All over the country proms and graduations are being canceled due to COVID-19. As home-based alternatives begin to emerge, family members are getting creative, often hosting virtual gatherings to celebrate the disappointed teens. And, surprisingly kids are getting in on the action too.

According to Grown and Flown, when 7-year-old Curtis Rogers learned that the prom was canceled for his nanny, Rachel Campman, a senior at Sanderson High School in Raleigh, North Carolina, he took matters into his own hands and decided to host a mini-prom on her behalf.

"Tonight Curtis hosted a 'Mini-Prom' for Rachel, our amazing nanny whose senior prom was canceled," said Elissa, Curtis's mom in a photo on Facebook. "He planned almost everything including the promposal, the fancy table to eat at, the three-course menu, and the playlist of their favorite songs. It wasn't the prom any of us expected but it was an incredible night."


The elementary student was also donned in a navy checkered tuxedo—enhanced with a purple bow tie that matched Chapman's dress. And of course an at-home prom wouldn't be complete without social distancing. The boy's family used a pool noodle to maintain a safe social distance.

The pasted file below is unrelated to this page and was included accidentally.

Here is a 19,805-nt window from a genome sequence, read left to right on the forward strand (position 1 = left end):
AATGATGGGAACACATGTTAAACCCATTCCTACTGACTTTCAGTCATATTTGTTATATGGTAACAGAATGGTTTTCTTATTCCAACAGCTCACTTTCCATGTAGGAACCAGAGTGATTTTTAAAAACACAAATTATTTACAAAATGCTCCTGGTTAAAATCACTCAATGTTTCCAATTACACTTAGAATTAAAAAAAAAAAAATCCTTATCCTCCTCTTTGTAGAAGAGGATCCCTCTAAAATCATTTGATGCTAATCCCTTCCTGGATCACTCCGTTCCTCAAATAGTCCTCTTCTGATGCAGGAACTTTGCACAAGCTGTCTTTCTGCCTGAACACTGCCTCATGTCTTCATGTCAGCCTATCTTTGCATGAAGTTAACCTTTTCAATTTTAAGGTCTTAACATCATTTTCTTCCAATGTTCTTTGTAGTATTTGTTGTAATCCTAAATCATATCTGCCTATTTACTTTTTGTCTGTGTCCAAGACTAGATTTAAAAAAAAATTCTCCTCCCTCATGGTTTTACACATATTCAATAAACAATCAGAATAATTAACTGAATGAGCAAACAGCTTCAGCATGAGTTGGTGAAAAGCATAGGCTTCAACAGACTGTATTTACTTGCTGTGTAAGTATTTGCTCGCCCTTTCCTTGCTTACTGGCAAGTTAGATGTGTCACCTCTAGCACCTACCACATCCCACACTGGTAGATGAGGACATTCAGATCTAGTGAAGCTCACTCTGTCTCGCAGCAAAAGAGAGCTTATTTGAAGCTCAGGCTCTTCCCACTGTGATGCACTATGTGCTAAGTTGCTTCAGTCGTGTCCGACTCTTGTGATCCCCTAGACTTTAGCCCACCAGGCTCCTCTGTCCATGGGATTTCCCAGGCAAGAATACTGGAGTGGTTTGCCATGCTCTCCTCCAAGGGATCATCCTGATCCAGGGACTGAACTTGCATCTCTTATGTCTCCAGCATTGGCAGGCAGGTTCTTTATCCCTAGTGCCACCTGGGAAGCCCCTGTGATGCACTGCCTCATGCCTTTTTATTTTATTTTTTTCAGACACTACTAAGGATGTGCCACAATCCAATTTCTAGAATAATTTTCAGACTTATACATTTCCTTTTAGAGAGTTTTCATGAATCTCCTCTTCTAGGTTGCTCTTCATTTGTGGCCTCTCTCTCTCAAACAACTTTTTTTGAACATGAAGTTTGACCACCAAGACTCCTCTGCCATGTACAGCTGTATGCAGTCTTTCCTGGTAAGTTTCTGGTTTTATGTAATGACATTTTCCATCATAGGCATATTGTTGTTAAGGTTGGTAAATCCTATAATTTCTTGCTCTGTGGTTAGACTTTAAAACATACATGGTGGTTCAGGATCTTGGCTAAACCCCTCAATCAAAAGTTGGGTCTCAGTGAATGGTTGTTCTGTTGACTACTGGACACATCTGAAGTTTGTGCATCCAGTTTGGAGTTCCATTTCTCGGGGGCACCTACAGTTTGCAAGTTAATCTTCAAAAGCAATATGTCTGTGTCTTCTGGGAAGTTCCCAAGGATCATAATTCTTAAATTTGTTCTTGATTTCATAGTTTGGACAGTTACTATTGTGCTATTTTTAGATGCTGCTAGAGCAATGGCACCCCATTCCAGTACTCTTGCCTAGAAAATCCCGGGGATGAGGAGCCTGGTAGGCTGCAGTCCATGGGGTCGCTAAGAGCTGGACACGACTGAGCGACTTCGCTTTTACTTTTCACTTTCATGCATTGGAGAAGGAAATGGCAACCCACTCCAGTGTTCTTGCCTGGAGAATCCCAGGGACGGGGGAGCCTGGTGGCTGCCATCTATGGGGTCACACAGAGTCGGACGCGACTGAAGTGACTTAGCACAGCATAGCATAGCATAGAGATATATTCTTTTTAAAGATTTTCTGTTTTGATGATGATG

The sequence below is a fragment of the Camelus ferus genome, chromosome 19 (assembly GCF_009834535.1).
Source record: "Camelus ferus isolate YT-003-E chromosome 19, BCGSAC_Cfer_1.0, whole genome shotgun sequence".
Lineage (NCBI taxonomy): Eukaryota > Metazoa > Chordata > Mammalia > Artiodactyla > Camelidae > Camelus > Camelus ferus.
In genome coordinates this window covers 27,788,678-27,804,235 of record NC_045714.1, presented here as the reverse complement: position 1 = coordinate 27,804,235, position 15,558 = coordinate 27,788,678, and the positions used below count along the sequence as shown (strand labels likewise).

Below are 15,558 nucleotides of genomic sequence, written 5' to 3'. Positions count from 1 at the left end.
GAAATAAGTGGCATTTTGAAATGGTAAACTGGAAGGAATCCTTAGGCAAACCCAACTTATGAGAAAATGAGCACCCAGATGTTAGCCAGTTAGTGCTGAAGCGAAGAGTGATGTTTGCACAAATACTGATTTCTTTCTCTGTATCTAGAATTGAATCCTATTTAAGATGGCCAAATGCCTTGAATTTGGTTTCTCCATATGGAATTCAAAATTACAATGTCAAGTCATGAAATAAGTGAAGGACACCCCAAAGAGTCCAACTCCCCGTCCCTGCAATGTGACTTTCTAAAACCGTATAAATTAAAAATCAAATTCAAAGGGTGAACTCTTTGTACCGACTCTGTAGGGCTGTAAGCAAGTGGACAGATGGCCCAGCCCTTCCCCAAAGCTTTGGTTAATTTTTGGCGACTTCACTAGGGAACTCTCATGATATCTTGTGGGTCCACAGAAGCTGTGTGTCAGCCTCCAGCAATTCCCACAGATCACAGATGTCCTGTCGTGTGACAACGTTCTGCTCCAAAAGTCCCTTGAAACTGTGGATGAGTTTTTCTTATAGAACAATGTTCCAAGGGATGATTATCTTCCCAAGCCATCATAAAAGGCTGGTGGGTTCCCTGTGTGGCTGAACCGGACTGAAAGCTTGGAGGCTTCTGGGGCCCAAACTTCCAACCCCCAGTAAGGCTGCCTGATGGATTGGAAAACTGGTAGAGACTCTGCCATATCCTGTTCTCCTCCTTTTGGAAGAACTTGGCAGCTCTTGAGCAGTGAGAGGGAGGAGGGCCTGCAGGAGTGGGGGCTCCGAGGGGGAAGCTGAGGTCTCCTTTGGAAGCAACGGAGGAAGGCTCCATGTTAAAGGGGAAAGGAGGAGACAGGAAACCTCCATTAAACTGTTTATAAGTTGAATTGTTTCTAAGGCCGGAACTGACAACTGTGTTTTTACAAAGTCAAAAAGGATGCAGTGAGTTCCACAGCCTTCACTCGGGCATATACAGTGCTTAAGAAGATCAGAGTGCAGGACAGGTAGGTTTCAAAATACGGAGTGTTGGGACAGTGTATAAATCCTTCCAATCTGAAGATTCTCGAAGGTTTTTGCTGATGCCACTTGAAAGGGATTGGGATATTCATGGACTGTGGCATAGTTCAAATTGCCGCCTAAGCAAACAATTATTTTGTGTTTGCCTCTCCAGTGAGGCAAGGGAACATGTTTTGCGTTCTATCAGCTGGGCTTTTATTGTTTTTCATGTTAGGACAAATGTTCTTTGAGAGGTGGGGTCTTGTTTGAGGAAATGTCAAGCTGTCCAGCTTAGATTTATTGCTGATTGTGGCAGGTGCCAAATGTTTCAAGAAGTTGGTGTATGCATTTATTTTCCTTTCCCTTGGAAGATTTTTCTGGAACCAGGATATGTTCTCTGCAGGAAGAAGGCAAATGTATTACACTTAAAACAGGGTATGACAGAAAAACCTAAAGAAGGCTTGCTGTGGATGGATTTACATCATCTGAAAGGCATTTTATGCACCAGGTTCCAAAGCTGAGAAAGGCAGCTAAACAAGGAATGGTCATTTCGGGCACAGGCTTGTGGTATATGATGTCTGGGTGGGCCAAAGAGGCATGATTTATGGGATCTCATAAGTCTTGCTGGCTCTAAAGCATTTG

Her response? "It made me feel special because it showed me he really cared," Chapman told TODAY.

This is the sweetest thing we've ever seen.

There has been a growing buzz lately about what some are calling "lazy parenting." It's being touted as the antidote to helicopter parenting, and, while its name may suggest otherwise, it's actually anything but lazy.

So what's the deal with lazy parenting? How do I do it and what will it do for my kids?

When I first heard of lazy parenting, I thought someone had been spying on my house on Fridays from 5:30pm until bedtime.

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